Briefly Noted

Seafaring savior. A long-lost battleship. Enabling a book thief. Philanthropy vs. charity. Why give operating support?

Stepping into a Breach

In mid-February over 300 African migrants attempting to enter Europe drowned in the Mediterranean Sea when the inflatable dinghies they had been packed into by unscrupulous smugglers were sunk in winter storms.

Sadly, this happens all the time. The United Nations High Commission on Refugees estimates that in 2014, 3,500 undocumented migrants died trying to cross the Mediterranean in less-than-seaworthy vessels. After a drowning of 366 people off the coast of ­Lampedusa in 2013, Italy set up a specialized search and rescue operation called Mare Nostrum. Last year, over 200,000 people were rescued in the ­Mediterranean, many by the Mare Nostrum operation. But in October the Italian government halted Mare Nostrum amid controversy over whether scooping up illegal migrants in leaky boats and landing them on Italian soil to begin an extended asylum process provides incentives for smugglers to continue their sinister trade.

Christopher Catrambone is an American who relocated to the Mediterranean after his home was destroyed by Hurricane Katrina in order to build a business specializing in high-risk insurance, emergency assistance, and intelligence in combat zones. While on vacation in 2013, an empty jacket floated onto his peaceful beach, which he realized must have belonged to one of the dead from Lampedusa. He decided to take matters into his own hands.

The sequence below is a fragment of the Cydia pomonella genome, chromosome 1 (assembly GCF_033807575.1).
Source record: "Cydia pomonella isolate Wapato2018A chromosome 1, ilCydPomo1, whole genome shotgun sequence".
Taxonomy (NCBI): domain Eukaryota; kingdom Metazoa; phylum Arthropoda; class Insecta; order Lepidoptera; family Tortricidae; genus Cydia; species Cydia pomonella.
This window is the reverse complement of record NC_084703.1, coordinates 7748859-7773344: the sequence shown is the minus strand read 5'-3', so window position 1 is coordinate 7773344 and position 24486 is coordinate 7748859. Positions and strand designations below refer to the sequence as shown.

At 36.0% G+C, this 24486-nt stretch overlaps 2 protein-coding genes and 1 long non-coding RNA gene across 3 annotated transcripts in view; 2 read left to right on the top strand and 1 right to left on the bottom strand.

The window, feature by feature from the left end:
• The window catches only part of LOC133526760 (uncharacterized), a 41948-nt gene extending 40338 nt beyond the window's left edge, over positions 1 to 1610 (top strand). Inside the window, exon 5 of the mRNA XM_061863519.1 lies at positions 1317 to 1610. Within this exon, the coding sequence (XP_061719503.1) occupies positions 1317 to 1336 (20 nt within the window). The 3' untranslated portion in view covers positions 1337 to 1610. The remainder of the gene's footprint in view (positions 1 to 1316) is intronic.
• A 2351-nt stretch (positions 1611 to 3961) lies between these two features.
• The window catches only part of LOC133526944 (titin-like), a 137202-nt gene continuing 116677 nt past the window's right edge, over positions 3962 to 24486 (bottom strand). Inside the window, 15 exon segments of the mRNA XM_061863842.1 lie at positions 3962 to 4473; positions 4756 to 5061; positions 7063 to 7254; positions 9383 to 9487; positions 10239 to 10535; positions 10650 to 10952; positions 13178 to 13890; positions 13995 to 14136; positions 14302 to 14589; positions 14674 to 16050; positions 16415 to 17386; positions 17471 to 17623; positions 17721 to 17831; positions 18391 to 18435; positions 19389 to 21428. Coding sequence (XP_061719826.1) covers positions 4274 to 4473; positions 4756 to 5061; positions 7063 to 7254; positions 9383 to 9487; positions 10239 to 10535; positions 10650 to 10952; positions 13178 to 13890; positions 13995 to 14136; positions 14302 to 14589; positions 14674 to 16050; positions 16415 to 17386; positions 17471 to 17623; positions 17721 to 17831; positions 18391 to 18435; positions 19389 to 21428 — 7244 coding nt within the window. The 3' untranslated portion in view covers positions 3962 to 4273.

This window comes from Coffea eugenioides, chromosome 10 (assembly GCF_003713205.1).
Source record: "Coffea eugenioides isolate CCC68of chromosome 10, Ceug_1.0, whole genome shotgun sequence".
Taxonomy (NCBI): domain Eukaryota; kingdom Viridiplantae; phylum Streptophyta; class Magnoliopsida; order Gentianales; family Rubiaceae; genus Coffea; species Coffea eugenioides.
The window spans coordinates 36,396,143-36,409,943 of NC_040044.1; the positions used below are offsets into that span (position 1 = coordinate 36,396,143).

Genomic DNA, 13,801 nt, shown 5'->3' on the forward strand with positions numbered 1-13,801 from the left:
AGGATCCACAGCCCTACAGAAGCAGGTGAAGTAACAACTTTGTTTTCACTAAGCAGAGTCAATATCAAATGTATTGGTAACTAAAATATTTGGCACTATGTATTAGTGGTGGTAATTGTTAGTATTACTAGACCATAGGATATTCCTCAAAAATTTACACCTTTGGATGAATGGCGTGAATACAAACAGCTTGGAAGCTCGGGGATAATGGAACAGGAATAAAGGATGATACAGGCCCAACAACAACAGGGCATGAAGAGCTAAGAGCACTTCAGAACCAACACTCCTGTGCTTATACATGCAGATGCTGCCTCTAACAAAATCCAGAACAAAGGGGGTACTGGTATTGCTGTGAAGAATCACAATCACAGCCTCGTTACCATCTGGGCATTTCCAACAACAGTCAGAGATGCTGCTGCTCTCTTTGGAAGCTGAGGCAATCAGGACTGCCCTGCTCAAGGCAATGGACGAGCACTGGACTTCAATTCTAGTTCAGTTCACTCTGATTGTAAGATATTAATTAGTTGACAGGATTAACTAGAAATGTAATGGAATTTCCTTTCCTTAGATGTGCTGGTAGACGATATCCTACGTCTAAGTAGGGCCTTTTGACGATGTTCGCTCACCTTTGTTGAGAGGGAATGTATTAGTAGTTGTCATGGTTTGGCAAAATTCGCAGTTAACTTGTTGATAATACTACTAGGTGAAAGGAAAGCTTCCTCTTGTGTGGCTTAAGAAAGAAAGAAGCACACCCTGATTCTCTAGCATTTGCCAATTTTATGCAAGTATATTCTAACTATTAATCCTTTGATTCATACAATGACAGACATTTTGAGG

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A private rescue mission keeps Mediterranean migrants from drowning. (moas.eu)

“No one deserves to die at sea,” he wrote. “When I saw what was happening to people crossing the Mediterranean, I knew I had to do something.” He and his wife gave almost half of their personal wealth to equip a rescue boat with drones, medical supplies, and personnel trained to respond quickly to calls of distress at sea. The humanitarian effort is known as MOAS, for Migrant Offshore Aid Station. In 2014, MOAS rescued 3,000 migrants in distress. Those picked up are handed off to Italian or ­Maltese authorities, who decide the best course of action. Some are granted asylum, others are repatriated.

In the midst of worldwide migratory pressures and shifting political ground, Catrambone’s effort is yet another demonstration that there is hardly any sector that is outside the scope of philanthropy, not even international search and rescue. While Europeans make hard decisions about the best ways to police and protect their waters, a private citizen from Louisiana is reducing the number of empty jackets, dresses, and baby blankets washing up on tourist beaches.

Deep Exploration

Another philanthropist engaged in recovery missions on the high seas is Microsoft co-founder Paul Allen. He recently announced that after eight years of searching he has discovered the long-lost ­Japanese battleship Musashi. Among the most powerful vessels of its class ever constructed, the Musashi was sunk by American forces during the Battle of Leyte Gulf, after an estimated 36 torpedo and bomb hits from carrier-based airplanes. She disappeared without a trace into the Sibuyan Sea, along with nearly half her crew of 2,400 men.

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The battleship Musashi lay in secret at the bottom of the ocean—until now. (Paul Allen)